Prescriptions are set for yet another rise next month. It means that patients in England will have to pay £8.05 for every prescription - an extra 20p. And the government has confirmed that charges will rise again the following year by another 15p.
How can this be fair?
Why?The government announced that on 1 April prescription charges for patients in England will rise from £7.85 to £8.05. On 1st April 2015 they will rise again to £8.20. Dental charges will also be increasing.
The government defended higher prescription charges on the grounds that the cost of medicines is increasing. Since 2000 the NHS drugs bill has doubled.
Health minister Earl Howe said: "This government has made tough decisions to protect the NHS budget and increase it in real terms, but charges for some items remain an important source of revenue to support the delivery of high quality NHS services."
Not too bad?It could be much worse. Reform, a think-tank, suggested in November that prescription charges should rise to £10 and that some of the current exemptions should not apply. At the time it highlighted that the shortfall in NHS funding is likely to hit £30 billion in 2020, and that drastic steps need to be taken.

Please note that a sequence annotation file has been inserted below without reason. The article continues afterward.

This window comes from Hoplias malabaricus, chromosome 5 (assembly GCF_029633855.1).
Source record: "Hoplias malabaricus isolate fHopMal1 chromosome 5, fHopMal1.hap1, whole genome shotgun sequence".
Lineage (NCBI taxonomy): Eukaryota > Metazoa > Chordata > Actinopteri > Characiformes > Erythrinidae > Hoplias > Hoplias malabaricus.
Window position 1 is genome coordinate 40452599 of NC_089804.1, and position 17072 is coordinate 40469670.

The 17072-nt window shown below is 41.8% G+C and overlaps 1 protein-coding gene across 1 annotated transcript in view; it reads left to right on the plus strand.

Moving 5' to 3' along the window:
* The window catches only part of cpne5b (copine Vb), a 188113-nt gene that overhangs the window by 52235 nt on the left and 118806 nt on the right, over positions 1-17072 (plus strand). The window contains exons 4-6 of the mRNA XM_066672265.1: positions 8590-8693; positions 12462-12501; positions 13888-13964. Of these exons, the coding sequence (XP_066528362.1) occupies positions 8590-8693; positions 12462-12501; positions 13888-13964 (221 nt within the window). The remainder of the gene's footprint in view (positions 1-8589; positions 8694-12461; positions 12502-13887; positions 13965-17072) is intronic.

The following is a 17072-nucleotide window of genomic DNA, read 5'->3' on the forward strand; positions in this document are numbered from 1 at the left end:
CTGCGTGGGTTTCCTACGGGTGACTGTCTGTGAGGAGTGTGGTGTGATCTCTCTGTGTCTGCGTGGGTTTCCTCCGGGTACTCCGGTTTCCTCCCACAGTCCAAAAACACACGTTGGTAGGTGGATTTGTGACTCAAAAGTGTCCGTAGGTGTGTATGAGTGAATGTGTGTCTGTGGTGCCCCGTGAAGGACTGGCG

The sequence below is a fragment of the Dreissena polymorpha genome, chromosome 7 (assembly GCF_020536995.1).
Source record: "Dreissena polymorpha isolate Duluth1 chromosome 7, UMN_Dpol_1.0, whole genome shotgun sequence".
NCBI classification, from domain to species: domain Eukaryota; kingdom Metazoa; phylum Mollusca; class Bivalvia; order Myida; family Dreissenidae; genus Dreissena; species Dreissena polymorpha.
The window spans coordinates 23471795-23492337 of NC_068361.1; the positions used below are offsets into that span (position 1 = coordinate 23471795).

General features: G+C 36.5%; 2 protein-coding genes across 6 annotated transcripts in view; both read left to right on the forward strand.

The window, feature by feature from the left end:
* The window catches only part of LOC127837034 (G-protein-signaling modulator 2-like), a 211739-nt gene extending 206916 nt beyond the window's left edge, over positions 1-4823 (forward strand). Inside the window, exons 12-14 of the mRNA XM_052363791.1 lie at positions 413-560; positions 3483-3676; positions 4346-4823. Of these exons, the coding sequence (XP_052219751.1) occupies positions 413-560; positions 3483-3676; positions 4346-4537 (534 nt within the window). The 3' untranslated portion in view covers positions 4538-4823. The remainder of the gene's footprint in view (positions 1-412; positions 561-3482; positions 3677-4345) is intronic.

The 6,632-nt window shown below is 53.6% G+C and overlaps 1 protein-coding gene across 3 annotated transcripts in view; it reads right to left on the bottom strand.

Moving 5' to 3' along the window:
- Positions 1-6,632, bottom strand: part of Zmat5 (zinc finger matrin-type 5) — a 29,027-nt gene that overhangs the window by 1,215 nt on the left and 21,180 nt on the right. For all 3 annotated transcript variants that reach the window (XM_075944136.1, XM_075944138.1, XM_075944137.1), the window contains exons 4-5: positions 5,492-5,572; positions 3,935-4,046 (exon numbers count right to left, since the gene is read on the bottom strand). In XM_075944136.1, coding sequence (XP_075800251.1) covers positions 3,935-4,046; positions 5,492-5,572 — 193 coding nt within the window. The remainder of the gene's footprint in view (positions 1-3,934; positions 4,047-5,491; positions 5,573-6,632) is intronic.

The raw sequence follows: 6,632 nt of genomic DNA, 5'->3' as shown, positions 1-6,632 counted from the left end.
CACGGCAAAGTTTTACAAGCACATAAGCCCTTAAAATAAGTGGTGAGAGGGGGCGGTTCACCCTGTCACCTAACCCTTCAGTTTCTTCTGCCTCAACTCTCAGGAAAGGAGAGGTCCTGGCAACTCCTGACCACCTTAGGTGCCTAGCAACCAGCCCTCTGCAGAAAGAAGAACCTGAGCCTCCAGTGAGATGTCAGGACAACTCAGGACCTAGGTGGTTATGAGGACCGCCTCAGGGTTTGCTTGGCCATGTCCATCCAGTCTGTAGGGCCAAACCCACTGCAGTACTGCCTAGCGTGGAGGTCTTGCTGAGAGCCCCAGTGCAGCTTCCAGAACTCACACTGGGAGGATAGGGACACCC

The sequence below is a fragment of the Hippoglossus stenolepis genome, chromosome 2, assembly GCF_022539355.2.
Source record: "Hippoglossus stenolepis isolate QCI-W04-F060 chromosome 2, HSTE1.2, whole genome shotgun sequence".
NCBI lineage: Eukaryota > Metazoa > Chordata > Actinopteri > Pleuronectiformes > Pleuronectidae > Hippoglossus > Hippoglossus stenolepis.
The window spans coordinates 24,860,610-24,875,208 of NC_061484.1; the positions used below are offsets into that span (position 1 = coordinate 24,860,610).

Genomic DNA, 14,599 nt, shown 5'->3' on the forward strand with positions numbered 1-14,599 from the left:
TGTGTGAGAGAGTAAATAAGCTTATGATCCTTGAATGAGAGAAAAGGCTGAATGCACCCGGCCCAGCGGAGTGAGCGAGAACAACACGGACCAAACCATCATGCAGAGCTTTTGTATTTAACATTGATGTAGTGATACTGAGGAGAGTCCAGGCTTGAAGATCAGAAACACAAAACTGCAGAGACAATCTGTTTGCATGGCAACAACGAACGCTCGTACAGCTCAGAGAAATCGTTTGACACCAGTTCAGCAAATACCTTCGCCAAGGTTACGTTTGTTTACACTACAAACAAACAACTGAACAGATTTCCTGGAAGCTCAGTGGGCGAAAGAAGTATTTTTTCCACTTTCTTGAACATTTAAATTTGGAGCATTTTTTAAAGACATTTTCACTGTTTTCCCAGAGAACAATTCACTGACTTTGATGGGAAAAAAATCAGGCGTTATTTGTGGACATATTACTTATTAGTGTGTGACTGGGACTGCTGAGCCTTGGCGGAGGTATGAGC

Unfair?However, there are others who highlight less fair aspects of the change. Charges have risen almost every year since 1979, and are now eight times higher - in real terms - than 30 years ago.
The Prescription Charges Coalition - which represents people with long term conditions who are not exempt from prescription charges - found that 35% of people had not picked up a prescription because of the cost.
It wrote in a blog this week that: "Thanks to ever-increasing prescription costs for the essential medication people with long-term conditions need to keep them well, or even alive, many are facing the stark choice between food, clothing, bills or their prescriptions."
It added: "These are people that already pay their national insurance contributions and now suddenly and unexpectedly need help from the NHS only to find that popular NHS mantras of 'free at the point of delivery', 'available to all' and 'based on clinical need rather than ability to pay' do not apply to them."
Then, of course, there's the fact that these charges only apply in England. Patients in Wales, Scotland and Northern Ireland have received prescriptions free since 2010 or 2011, and will continue to get theirs free under policies by the devolved parliaments.